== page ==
Archives for posts with tag: dinosaurs


Yahoo!, the last traditional media company, is in deep trouble. Just like AOL, MSN and – dinosaurs founded in a time where media agencies had to manage scarcity. The Yahoo! Homepage used to be part of a digital media plan just like buying commercials during the NFL season for beer brands. Two things changed: ad networks, DSP’s and ad exchanges changed the focus of media agencies from placement buying to audience buying. And, more importantly, people are less interested in reading professional content and pay more attention to content created by their friends.

What is Yahoo’s response to a changed marketplace and customer behavior?

More content, more video, more, more, more. I wonder if Albert Einstein’s “Doing the same thing over and over again and expecting different results” has become Yahoo’s mission statement. More is not the answer. Traditional media companies will never be able to compete with the amount of content created on Social Networks, Twitter, Foursquare, YouTube, Facebook, Google+, Blogs, sites, Tumblr, etc. I’m not predicting the death of Yahoo!, nothing ever dies. VCR’s are still flashing “12:00” in millions of households, papers are being delivered to millions of door steps each morning and millions of faxes are being delivered each week. It took decades after the telegraph

was invented until the last telegraph was sent. (January 27, 2006, to be exact.) Yahoo! will be around for a long time to come. More irrelevant and less valuable by the day.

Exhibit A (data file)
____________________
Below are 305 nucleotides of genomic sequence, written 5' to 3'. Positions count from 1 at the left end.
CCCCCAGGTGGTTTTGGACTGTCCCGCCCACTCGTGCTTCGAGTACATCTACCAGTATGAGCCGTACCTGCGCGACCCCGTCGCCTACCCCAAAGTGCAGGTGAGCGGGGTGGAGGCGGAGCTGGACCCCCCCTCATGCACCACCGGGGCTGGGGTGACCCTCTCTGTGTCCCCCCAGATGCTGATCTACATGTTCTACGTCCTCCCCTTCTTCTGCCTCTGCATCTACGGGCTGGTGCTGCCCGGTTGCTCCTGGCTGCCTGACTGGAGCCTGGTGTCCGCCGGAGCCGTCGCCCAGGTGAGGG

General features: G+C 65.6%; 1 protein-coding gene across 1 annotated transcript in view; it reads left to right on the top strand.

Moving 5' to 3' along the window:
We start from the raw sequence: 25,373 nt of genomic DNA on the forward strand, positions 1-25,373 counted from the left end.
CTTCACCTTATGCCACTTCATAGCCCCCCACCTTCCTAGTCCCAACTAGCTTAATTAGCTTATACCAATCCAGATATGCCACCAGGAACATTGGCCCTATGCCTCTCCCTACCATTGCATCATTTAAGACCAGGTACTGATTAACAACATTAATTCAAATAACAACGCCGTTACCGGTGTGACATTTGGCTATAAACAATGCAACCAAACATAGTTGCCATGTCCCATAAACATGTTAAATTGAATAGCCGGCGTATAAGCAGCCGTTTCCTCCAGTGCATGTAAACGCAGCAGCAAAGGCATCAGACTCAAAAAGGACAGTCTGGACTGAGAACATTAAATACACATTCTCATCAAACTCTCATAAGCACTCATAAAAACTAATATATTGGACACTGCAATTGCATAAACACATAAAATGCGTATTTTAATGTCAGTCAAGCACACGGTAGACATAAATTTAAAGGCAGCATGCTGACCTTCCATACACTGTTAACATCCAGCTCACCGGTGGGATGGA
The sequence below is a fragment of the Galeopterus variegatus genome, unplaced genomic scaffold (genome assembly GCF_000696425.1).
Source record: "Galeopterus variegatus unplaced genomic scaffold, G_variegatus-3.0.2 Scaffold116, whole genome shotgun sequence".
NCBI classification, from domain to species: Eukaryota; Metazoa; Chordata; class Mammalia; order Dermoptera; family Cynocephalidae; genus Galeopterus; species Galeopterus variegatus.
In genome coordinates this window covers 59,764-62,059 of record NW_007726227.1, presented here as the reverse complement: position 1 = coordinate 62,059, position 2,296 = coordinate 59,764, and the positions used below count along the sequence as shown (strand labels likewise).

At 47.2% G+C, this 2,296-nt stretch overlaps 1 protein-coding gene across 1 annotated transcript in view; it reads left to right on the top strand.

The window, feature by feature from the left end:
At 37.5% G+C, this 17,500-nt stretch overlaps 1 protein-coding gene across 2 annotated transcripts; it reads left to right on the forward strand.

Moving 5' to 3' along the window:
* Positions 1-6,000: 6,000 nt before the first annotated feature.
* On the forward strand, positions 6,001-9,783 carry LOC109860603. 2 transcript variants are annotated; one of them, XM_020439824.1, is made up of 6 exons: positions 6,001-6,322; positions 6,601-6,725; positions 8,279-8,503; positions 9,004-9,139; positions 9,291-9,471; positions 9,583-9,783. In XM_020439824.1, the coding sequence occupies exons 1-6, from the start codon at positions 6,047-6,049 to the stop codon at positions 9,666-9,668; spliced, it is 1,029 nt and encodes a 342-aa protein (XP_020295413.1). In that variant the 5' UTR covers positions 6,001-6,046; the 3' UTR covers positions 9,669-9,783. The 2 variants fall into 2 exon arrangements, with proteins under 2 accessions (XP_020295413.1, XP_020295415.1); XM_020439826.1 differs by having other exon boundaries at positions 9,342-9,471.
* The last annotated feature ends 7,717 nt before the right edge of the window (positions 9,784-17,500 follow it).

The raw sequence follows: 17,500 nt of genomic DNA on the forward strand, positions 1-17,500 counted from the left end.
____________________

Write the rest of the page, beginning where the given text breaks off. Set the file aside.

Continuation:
The demise of Yahoo! points to an important development

Online advertising is in the middle of a radical evolution but the majority of agencies/brands are acting as if it was still 2005. During that period, the majority of digital marketers were complaining about silos and the fact that they were cut off from the traditional campaign. Digital advertising had no place at the table and was not more than an afterthought: “Make sure the banner ad looks like the commercial.”

The disconnect is now between display advertising and social media

I see more integration between TV/Print campaigns and Social Media compared to Display Advertising and Social Media. The challenge is that Display Advertising continues to be deeply anchored in the world of Direct Marketing, creating a massive disconnect between that display advertising and Social Media. When your goal is to convert prospects into leads, a Social Media integration seems nothing than a silly distraction. Or, is it?

We’re reliving 2005 in the display advertising space: SEM/SEO is always at the table, Social Media the hot new toy and display advertising was relegated to the basement and algorithms.

What is the remaining value of media buying agencies?

The agency role in this new ecosystem will be re-evaluated by brands. The main challenge for media buying agencies will be their unique value proposition. It used to be access, buying power and custom tools. That competitive advantage is slowly disappearing because content created outside of traditional media properties gains importance and relevance over time.